Am I a runner now or just a persistent plodder?

I've just done the first run of week 8, so 28 minutes, and it was fine - rather boring (I really do need to get brave and leave the treadmill) but OK. I could have done 30 minutes or more (but I didn't because I had to sort out the kids' breakfast). Does the fact that I can manage that sort of time without stopping and without feeling wrecked mean that I'm actually turning into a runner? I'd like to think so, but I'm not really convinced - I'm more of a shuffler or a plodder. In my heart of hearts I know I need to get a lot quicker to qualify as a real proper runner, but I'm pleased to have reached the status of persistent plodder now instead of the wheezing, pained, carcass dragger of my initial attempts. That's progress!

6 Replies

oldestnewest
  • Absolutely, you are a 'running-in' /trainee runner! You are still in the process of building your fitness, stamina and may develop a stylish running style eventually - when everything comes together! LOL

    To be honest, I could never ever find a clear distinction between jogging and running - Google it, you'll have a field day! :D I reckon that plodding and jogging are probably a bit different too.... But, consider for a moment: backstroke, breaststroke, front crawl and butterfly - they are all undeniably ways of swimming .... So shuffling, plodding, and jogging are almost certainly forms of running! ;)

    I graduated on a kind of mixture of steady plodding and jogging - I did the half hours, so no worries! It is only relatively recently that I felt daft enough to attempt a sprint up a local hill (not a good idea to 'dare' me, my friend!) ... something I didn't even attempt mid last century in my schooldays. Imagine my pride and hyper silly, smug grin when I got to the top, knowing full well I'd upped my pace considerably, and belted uphill. Well maybe it wasnt rocket speed, nor a Mo Farah style, but my legs were lifted off the path and my body moved faster than for 50 years! (Don't ask about the face colour :D )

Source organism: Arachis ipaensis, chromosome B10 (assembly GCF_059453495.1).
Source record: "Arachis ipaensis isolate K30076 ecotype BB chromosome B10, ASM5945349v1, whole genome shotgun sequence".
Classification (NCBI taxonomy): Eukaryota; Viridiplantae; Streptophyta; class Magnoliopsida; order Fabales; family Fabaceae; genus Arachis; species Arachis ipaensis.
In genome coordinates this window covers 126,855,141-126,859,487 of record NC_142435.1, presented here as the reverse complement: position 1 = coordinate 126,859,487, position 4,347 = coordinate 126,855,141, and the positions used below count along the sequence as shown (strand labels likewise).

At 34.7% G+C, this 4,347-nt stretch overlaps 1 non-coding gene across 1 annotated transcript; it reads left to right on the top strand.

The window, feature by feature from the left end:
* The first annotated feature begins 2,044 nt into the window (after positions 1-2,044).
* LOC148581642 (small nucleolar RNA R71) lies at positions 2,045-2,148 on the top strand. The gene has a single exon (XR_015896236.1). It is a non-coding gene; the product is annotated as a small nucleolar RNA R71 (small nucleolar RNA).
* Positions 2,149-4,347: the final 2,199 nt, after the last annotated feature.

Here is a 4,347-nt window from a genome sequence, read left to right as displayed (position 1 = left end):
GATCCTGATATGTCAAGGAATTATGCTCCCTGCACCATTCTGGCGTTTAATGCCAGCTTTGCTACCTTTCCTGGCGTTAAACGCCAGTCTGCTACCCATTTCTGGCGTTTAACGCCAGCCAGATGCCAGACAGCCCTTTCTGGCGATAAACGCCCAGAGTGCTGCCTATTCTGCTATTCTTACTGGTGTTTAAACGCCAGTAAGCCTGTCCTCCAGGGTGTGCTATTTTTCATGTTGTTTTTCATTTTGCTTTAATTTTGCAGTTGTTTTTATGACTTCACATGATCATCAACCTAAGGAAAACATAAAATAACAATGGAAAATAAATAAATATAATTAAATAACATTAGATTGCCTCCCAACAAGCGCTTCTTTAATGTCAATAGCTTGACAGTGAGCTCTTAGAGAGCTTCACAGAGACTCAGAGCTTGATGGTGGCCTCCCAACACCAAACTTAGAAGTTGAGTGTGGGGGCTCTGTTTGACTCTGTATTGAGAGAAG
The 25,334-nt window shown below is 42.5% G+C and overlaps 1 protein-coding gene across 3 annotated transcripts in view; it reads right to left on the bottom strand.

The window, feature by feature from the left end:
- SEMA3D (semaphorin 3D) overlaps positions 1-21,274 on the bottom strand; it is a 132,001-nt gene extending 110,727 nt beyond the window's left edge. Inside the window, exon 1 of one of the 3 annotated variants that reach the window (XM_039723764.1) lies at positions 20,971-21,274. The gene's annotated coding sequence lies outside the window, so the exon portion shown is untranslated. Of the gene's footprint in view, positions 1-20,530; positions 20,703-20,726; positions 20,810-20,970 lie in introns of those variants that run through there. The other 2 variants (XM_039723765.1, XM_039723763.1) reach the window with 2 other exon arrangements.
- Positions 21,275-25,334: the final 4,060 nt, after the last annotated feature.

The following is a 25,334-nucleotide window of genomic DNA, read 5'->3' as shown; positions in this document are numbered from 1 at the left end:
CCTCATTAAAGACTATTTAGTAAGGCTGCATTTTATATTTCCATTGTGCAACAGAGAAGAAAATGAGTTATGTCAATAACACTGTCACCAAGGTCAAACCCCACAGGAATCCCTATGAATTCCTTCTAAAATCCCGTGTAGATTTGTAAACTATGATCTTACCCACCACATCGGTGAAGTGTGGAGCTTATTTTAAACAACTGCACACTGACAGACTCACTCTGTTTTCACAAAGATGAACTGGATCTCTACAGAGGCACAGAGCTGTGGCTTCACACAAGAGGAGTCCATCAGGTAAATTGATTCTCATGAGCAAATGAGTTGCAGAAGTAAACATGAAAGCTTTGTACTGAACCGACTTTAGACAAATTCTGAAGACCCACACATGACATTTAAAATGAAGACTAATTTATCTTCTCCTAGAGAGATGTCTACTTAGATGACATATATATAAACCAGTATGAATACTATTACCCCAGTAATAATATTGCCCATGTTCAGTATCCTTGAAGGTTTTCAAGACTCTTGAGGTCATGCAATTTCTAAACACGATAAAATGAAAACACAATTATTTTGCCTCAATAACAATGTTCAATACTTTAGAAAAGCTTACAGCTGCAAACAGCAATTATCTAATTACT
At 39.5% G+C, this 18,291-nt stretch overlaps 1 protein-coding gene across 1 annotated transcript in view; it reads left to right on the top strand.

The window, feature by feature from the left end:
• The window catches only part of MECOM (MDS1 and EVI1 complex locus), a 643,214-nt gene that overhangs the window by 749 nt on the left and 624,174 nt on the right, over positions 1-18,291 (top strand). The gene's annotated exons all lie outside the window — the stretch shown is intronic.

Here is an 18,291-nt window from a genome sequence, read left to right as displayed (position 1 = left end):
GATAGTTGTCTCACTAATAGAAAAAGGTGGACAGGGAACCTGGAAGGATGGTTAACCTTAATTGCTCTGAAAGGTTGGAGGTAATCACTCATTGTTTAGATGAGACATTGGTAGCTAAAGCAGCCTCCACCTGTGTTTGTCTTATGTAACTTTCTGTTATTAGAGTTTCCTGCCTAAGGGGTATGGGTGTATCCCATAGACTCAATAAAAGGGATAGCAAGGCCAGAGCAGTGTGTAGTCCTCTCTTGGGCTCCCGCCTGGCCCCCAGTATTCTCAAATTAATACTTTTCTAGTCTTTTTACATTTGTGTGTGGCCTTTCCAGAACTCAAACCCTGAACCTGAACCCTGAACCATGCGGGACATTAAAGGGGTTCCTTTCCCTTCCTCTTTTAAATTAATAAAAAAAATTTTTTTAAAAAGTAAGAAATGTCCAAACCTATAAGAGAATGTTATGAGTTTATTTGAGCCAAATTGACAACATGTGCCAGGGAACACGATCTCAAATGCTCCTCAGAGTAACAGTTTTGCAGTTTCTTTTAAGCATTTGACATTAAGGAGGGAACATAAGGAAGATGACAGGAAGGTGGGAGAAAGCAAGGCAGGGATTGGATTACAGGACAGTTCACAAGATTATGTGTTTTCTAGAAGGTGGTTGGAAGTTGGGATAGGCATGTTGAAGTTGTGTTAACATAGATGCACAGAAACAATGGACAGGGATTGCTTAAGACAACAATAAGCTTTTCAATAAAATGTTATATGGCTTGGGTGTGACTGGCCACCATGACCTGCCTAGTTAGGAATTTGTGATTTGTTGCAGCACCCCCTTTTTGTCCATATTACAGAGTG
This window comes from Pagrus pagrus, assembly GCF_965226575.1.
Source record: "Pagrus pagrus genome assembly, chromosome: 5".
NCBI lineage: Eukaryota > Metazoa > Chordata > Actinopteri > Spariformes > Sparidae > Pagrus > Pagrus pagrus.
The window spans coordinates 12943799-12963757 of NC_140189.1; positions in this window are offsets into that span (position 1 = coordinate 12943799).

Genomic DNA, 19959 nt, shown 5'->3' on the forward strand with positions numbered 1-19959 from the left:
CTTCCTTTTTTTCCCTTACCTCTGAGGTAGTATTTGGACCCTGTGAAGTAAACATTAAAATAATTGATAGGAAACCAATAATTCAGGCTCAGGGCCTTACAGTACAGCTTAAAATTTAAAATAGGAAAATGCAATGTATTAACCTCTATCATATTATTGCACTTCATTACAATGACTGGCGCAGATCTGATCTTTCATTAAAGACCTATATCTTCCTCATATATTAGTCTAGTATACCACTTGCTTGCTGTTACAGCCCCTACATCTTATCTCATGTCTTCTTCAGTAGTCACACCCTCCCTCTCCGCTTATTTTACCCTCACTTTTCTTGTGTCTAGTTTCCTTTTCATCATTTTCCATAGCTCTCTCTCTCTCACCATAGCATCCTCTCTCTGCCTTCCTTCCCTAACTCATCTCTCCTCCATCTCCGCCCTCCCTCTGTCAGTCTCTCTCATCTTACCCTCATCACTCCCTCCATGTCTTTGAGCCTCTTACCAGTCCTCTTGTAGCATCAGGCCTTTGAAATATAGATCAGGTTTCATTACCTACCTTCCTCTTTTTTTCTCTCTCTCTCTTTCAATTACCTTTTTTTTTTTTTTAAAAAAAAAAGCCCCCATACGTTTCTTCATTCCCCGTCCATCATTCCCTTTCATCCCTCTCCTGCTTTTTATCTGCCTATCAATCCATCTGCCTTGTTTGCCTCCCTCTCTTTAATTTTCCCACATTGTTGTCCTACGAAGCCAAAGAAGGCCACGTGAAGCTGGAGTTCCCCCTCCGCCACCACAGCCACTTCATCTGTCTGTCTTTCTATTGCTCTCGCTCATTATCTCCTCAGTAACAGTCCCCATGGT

So, my dear... Yep, we mature folk can do it, in our own way, in our own time, in our own inimitable style... But do it we WILL!

    Happy running to your graduation soon, oh, and try to get outside once in a while - there's a great interesting world out there waiting for you. Cheers, old Linda x

  • My next run is W7 R2 and like you I can only pold along (hence my blog name). But compared to when I started the programe ...well what can I say progress in deed. Yes I'm still about to collapse at the end of each run and my face is beetroot but I know from all the blogs it will get easier. Try getting of the treadmill and find a nice route outside. I always plod along a nice quiet route through woods with good paths but not too isolated . I find it not helps me to plot my progress as I go further but the peace and quiet is good for the soul . :-)

  • Run outside! It makes all the difference and you actually FEEL like you're covering distance because the scenery keeps changing. You hear birds tweet. You see things moving, like cars, people and other runners like YOU!

    So well done for getting to Week 8. I've just finished it and I reckon you ARE a runner. So well done once again,.

  • You're a runner. Or at least a jogger. Anything that isn't walking, is a jog in my book. Be proud and don't bring yourself down by saying you haven't met this mythical 'runner' ideal. You do your best, and that's that. Sod 'em.

    I second running outside. I find treadmills impossibly boring. Please try not to worry about people looking. You do get used to it, and realise that most people are quite friendly, or at least not bothered. You get to enjoy a few more birds, dogs if you like them, nosing in people's gardens and front rooms if you choose a pavement route. Much more interesting!

    Good luck with your journey.

  • Of course you are a runner. I also shuffle and jog but always tell myself I'm out running. Well, so far as I'm concerned, of course I'm running. I agree, though, about running outside. I always do and the fresh air and scenery help to clear my mind as well. Running combined with a form of meditation, plus improved health. Three for the price of one. Can't be bad. Good luck with your future runs.

  • Thanks all for your encouragement!

You may also like...